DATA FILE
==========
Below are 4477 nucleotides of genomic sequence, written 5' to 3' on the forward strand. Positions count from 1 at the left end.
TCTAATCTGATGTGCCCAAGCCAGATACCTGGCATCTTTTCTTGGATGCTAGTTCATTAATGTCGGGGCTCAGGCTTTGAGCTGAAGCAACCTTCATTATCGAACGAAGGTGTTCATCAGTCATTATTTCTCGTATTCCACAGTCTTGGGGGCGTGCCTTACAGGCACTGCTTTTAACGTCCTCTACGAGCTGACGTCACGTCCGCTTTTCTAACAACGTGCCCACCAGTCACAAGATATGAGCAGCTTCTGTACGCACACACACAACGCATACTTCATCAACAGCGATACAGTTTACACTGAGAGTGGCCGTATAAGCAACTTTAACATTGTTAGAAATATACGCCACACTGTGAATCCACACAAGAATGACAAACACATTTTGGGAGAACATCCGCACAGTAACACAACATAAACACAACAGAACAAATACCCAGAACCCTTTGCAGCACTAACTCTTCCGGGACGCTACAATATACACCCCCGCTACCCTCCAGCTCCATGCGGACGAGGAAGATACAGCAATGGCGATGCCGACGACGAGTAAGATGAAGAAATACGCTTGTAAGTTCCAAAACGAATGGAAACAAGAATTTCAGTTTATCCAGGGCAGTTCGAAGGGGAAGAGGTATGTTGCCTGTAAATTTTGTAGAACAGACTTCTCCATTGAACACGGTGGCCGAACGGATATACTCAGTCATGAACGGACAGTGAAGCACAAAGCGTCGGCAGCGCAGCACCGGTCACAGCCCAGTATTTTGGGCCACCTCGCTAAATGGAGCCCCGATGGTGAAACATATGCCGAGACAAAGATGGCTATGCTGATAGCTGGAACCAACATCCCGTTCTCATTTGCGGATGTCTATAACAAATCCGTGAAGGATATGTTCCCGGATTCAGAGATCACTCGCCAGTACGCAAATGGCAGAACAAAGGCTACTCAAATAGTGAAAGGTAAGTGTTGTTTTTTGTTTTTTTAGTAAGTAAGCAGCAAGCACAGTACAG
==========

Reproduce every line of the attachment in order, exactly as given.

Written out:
Below are 4477 nucleotides of genomic sequence, written 5' to 3' on the forward strand. Positions count from 1 at the left end.
TCTAATCTGATGTGCCCAAGCCAGATACCTGGCATCTTTTCTTGGATGCTAGTTCATTAATGTCGGGGCTCAGGCTTTGAGCTGAAGCAACCTTCATTATCGAACGAAGGTGTTCATCAGTCATTATTTCTCGTATTCCACAGTCTTGGGGGCGTGCCTTACAGGCACTGCTTTTAACGTCCTCTACGAGCTGACGTCACGTCCGCTTTTCTAACAACGTGCCCACCAGTCACAAGATATGAGCAGCTTCTGTACGCACACACACAACGCATACTTCATCAACAGCGATACAGTTTACACTGAGAGTGGCCGTATAAGCAACTTTAACATTGTTAGAAATATACGCCACACTGTGAATCCACACAAGAATGACAAACACATTTTGGGAGAACATCCGCACAGTAACACAACATAAACACAACAGAACAAATACCCAGAACCCTTTGCAGCACTAACTCTTCCGGGACGCTACAATATACACCCCCGCTACCCTCCAGCTCCATGCGGACGAGGAAGATACAGCAATGGCGATGCCGACGACGAGTAAGATGAAGAAATACGCTTGTAAGTTCCAAAACGAATGGAAACAAGAATTTCAGTTTATCCAGGGCAGTTCGAAGGGGAAGAGGTATGTTGCCTGTAAATTTTGTAGAACAGACTTCTCCATTGAACACGGTGGCCGAACGGATATACTCAGTCATGAACGGACAGTGAAGCACAAAGCGTCGGCAGCGCAGCACCGGTCACAGCCCAGTATTTTGGGCCACCTCGCTAAATGGAGCCCCGATGGTGAAACATATGCCGAGACAAAGATGGCTATGCTGATAGCTGGAACCAACATCCCGTTCTCATTTGCGGATGTCTATAACAAATCCGTGAAGGATATGTTCCCGGATTCAGAGATCACTCGCCAGTACGCAAATGGCAGAACAAAGGCTACTCAAATAGTGAAAGGTAAGTGTTGTTTTTTGTTTTTTTAGTAAGTAAGCAGCAAGCACAGTACAG